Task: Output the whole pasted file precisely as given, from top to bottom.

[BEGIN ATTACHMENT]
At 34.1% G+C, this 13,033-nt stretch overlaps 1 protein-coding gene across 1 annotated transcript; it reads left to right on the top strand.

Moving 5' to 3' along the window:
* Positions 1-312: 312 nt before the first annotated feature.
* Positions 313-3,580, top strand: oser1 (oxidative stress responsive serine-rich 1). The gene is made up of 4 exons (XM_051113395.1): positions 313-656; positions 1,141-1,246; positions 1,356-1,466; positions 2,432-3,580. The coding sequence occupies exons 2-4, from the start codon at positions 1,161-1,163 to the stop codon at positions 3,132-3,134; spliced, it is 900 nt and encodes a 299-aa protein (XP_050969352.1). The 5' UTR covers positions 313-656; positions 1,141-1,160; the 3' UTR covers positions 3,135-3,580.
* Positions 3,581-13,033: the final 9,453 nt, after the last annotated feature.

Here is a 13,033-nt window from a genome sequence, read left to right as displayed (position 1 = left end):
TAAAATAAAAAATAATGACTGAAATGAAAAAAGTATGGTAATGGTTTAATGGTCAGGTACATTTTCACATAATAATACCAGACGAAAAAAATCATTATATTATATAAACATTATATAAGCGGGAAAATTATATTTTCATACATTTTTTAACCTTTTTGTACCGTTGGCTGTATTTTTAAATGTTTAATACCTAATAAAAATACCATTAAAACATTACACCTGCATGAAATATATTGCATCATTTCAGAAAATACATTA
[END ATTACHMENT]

At 34.1% G+C, this 13,033-nt stretch overlaps 1 protein-coding gene across 1 annotated transcript; it reads left to right on the top strand.

Moving 5' to 3' along the window:
* Positions 1-312: 312 nt before the first annotated feature.
* Positions 313-3,580, top strand: oser1 (oxidative stress responsive serine-rich 1). The gene is made up of 4 exons (XM_051113395.1): positions 313-656; positions 1,141-1,246; positions 1,356-1,466; positions 2,432-3,580. The coding sequence occupies exons 2-4, from the start codon at positions 1,161-1,163 to the stop codon at positions 3,132-3,134; spliced, it is 900 nt and encodes a 299-aa protein (XP_050969352.1). The 5' UTR covers positions 313-656; positions 1,141-1,160; the 3' UTR covers positions 3,135-3,580.
* Positions 3,581-13,033: the final 9,453 nt, after the last annotated feature.

Here is a 13,033-nt window from a genome sequence, read left to right as displayed (position 1 = left end):
TAAAATAAAAAATAATGACTGAAATGAAAAAAGTATGGTAATGGTTTAATGGTCAGGTACATTTTCACATAATAATACCAGACGAAAAAAATCATTATATTATATAAACATTATATAAGCGGGAAAATTATATTTTCATACATTTTTTAACCTTTTTGTACCGTTGGCTGTATTTTTAAATGTTTAATACCTAATAAAAATACCATTAAAACATTACACCTGCATGAAATATATTGCATCATTTCAGAAAATACATTA